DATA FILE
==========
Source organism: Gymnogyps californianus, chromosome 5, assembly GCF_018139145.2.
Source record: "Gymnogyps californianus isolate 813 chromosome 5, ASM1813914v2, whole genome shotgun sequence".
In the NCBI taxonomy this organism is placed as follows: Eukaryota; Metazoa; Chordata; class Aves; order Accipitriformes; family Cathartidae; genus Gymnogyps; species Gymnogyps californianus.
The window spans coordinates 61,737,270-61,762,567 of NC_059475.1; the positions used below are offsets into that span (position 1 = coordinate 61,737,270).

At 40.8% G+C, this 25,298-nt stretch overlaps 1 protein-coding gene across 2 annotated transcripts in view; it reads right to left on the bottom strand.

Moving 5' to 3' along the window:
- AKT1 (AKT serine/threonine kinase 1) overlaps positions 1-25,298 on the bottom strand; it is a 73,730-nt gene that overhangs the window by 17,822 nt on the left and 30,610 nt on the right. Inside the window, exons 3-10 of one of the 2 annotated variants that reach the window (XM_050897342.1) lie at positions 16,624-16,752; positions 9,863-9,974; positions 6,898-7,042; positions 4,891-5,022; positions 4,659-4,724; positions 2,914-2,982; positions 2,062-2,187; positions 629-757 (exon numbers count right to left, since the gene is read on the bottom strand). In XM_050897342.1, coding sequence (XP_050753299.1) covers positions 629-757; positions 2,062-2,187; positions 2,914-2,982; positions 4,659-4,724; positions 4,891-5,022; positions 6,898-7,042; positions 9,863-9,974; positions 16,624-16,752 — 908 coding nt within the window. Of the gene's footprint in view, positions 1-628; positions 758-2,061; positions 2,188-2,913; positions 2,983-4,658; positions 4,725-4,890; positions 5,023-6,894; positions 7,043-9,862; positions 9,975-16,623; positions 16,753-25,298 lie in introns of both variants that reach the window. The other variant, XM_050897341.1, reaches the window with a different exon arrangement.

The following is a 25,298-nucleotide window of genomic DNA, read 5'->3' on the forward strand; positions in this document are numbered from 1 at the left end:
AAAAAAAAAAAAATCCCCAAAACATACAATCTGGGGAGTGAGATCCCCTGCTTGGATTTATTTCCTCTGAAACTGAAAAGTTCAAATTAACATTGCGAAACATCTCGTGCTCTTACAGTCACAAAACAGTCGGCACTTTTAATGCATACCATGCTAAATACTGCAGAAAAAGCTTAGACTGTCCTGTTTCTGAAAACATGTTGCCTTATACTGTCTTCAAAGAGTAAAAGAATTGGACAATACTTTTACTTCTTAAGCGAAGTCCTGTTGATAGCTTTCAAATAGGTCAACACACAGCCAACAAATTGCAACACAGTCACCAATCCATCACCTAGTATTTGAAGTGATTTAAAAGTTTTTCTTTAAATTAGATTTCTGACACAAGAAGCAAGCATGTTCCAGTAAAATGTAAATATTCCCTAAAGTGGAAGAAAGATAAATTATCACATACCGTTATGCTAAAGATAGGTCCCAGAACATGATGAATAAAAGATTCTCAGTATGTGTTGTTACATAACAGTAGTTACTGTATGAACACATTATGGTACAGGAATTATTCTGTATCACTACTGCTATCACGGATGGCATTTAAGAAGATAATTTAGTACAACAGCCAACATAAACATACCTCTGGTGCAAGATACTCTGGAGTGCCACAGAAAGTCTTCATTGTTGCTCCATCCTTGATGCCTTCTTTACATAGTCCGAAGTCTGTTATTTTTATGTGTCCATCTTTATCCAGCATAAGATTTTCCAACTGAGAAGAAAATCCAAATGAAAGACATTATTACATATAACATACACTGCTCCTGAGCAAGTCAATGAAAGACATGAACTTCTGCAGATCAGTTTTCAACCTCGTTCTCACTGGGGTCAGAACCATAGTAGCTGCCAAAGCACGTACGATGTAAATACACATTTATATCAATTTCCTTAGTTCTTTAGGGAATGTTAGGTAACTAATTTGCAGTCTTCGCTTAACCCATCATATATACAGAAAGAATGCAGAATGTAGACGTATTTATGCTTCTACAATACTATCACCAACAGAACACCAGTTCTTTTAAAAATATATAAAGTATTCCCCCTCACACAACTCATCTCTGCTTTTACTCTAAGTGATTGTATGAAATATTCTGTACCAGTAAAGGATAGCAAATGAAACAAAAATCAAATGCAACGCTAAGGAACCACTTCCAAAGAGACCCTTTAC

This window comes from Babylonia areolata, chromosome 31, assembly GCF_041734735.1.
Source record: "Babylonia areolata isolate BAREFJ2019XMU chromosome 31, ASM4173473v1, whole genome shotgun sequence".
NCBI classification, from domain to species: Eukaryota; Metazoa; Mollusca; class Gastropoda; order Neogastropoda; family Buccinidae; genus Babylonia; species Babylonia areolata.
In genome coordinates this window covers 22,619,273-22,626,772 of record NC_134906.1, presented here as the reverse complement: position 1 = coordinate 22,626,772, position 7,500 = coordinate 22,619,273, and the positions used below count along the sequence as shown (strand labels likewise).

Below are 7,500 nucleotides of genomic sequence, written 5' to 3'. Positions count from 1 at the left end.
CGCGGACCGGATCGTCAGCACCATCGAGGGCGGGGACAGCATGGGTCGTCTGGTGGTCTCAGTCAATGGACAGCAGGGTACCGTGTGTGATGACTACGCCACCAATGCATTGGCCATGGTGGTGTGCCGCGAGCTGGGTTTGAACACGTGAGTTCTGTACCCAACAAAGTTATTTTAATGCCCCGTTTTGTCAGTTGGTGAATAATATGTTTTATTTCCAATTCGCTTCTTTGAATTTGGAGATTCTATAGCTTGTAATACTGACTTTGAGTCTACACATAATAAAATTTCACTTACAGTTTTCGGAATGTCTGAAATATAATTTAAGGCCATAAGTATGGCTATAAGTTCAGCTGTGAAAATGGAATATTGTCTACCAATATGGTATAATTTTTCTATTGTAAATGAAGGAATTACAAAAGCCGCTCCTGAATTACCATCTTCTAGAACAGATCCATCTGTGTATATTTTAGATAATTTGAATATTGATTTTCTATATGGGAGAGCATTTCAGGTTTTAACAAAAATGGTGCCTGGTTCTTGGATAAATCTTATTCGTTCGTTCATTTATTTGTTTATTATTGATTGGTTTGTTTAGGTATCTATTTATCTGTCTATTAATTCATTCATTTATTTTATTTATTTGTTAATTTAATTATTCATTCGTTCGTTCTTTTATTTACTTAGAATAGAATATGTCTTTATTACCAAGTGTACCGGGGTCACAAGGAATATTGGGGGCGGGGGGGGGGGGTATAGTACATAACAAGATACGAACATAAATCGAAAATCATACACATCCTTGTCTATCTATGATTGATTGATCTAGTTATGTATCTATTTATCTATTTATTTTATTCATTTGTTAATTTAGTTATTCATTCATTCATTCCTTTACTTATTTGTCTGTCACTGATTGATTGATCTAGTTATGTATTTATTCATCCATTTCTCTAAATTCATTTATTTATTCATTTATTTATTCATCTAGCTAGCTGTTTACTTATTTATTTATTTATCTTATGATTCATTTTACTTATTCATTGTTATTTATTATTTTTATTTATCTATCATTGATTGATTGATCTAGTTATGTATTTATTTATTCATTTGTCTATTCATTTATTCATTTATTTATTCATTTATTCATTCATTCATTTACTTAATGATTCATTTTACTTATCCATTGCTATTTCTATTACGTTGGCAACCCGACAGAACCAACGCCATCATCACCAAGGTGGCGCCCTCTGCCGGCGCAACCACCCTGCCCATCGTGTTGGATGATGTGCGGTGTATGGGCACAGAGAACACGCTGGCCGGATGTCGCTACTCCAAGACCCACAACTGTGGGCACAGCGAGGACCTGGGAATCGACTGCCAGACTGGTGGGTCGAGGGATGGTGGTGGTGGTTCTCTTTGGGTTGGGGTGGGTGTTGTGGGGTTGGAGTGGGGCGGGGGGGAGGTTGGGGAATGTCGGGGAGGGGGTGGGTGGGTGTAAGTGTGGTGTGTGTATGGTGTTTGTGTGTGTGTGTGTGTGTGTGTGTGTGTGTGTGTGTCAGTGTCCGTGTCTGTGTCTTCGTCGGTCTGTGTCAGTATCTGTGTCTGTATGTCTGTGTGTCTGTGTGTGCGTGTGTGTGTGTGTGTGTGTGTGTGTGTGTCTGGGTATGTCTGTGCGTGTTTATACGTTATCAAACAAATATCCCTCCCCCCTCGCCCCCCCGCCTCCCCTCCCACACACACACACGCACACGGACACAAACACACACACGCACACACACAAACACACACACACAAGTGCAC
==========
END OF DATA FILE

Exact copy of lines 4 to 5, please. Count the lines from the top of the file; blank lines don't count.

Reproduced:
The window spans coordinates 61,737,270-61,762,567 of NC_059475.1; the positions used below are offsets into that span (position 1 = coordinate 61,737,270).

At 40.8% G+C, this 25,298-nt stretch overlaps 1 protein-coding gene across 2 annotated transcripts in view; it reads right to left on the bottom strand.